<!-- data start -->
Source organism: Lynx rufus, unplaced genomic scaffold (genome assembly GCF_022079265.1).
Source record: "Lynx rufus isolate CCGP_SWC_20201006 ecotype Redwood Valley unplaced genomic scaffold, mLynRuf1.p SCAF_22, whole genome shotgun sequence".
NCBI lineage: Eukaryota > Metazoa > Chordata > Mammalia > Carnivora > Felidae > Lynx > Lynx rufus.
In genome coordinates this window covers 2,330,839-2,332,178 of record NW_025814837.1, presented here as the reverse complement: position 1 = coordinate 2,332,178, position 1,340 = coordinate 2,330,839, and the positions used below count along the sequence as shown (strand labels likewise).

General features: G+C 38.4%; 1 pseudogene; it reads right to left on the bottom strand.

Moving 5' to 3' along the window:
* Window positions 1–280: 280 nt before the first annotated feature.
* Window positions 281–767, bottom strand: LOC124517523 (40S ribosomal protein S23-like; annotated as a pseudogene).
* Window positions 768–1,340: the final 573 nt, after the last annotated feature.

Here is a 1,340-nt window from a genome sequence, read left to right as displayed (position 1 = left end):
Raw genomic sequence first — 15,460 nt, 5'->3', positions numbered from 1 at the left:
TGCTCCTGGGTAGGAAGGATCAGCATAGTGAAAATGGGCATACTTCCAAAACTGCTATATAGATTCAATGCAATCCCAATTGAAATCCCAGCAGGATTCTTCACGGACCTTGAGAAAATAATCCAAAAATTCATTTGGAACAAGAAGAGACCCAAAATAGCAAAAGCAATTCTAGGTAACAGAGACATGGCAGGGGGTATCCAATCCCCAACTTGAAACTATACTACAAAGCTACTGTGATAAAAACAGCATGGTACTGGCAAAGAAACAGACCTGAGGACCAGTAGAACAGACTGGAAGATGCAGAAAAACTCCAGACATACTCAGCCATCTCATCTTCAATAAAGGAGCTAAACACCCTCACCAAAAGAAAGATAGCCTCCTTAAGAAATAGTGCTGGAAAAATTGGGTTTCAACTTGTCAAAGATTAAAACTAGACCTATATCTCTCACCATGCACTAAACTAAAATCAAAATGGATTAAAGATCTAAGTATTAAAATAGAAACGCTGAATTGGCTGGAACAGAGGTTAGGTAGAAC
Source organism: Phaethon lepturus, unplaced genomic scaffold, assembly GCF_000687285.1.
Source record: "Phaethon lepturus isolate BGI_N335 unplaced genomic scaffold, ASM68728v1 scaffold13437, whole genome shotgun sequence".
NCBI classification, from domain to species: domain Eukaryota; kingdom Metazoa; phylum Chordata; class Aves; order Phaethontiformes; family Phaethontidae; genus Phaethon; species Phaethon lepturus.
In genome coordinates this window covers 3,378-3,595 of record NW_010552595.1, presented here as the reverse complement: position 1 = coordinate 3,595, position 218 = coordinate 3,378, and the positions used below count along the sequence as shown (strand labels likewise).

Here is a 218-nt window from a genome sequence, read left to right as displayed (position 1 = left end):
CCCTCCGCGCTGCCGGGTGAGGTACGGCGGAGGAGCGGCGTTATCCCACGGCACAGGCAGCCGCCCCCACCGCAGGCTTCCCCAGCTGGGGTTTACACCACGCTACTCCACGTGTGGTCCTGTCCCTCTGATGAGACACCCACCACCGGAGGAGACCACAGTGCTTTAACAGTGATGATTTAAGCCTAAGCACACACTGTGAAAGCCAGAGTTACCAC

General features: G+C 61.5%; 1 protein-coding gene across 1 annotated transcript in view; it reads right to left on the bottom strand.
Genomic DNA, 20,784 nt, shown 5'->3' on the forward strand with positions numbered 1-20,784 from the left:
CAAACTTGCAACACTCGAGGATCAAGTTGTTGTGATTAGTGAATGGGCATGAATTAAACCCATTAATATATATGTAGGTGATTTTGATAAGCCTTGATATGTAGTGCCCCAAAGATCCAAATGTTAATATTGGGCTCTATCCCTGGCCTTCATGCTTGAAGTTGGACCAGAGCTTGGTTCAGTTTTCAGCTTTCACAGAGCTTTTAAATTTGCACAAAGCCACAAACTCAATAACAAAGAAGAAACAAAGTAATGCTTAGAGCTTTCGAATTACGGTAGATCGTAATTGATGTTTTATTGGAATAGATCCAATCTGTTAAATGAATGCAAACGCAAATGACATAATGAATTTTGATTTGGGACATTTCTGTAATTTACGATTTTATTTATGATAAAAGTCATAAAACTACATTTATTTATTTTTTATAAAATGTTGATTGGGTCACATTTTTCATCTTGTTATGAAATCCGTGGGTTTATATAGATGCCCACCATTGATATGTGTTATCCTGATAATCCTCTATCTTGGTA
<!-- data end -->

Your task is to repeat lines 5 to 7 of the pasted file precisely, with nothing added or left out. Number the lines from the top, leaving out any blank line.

General features: G+C 38.4%; 1 pseudogene; it reads right to left on the bottom strand.

Moving 5' to 3' along the window:
* Window positions 1–280: 280 nt before the first annotated feature.